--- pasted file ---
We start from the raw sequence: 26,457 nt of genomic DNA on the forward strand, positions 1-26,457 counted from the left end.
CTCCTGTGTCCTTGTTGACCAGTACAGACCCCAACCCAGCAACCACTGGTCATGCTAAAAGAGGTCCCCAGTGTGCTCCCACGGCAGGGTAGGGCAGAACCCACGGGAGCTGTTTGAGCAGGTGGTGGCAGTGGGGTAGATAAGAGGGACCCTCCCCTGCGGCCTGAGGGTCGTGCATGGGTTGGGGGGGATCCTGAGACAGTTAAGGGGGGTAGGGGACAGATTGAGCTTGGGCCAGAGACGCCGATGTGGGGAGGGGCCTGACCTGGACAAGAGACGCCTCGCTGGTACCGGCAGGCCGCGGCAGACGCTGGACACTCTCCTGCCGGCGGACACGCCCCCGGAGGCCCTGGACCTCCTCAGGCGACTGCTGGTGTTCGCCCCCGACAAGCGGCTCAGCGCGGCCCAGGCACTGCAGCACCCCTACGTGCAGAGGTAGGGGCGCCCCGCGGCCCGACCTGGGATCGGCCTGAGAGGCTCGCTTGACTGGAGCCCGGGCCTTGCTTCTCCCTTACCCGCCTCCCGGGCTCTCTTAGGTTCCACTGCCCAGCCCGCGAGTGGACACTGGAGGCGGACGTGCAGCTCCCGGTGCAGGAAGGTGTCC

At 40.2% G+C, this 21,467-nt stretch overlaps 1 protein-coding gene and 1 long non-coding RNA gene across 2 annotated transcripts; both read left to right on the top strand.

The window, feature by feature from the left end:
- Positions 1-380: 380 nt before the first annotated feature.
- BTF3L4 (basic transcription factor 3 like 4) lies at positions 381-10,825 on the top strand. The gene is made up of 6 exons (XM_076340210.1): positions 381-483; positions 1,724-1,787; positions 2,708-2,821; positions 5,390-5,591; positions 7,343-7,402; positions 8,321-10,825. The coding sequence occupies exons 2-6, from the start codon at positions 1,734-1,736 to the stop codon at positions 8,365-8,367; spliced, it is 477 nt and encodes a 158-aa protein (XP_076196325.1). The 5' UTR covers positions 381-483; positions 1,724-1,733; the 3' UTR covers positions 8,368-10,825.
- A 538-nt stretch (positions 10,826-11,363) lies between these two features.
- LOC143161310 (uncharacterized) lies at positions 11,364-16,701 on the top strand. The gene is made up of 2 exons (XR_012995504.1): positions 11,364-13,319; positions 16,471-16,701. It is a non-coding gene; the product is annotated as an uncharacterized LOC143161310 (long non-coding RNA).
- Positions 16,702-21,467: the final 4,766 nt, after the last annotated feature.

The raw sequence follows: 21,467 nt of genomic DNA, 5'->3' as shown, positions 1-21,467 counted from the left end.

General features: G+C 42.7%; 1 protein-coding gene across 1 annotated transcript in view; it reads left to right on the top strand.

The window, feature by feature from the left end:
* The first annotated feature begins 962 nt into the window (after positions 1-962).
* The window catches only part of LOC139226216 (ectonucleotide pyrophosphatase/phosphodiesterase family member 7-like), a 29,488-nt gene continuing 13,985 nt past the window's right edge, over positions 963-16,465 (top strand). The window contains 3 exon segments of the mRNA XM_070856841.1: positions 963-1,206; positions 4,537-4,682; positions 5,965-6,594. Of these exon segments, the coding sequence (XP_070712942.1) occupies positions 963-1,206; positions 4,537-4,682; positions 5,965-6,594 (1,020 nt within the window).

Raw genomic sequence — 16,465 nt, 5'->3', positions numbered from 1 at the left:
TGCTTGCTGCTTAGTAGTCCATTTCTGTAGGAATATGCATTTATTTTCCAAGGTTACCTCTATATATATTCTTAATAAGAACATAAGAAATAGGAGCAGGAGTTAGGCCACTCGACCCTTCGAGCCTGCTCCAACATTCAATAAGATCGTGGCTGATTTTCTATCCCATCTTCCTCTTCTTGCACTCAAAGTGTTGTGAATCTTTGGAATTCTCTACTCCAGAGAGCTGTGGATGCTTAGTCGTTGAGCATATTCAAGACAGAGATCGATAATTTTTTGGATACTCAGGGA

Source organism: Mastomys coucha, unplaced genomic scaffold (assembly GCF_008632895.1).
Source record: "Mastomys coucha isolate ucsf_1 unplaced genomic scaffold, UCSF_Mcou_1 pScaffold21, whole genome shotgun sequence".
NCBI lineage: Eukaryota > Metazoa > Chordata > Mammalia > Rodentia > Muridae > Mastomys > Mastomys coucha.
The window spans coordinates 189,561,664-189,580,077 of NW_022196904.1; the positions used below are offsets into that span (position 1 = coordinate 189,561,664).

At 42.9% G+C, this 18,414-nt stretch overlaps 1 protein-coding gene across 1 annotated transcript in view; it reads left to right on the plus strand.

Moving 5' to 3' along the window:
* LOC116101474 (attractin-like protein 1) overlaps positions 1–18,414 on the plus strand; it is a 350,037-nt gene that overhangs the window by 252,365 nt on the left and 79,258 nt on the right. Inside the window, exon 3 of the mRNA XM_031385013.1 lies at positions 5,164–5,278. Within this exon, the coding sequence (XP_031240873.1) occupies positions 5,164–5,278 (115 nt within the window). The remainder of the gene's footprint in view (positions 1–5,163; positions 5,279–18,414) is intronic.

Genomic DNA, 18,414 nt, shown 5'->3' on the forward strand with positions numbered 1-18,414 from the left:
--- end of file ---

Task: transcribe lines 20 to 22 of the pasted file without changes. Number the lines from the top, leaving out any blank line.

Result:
The window spans coordinates 189,561,664-189,580,077 of NW_022196904.1; the positions used below are offsets into that span (position 1 = coordinate 189,561,664).

At 42.9% G+C, this 18,414-nt stretch overlaps 1 protein-coding gene across 1 annotated transcript in view; it reads left to right on the plus strand.

Moving 5' to 3' along the window: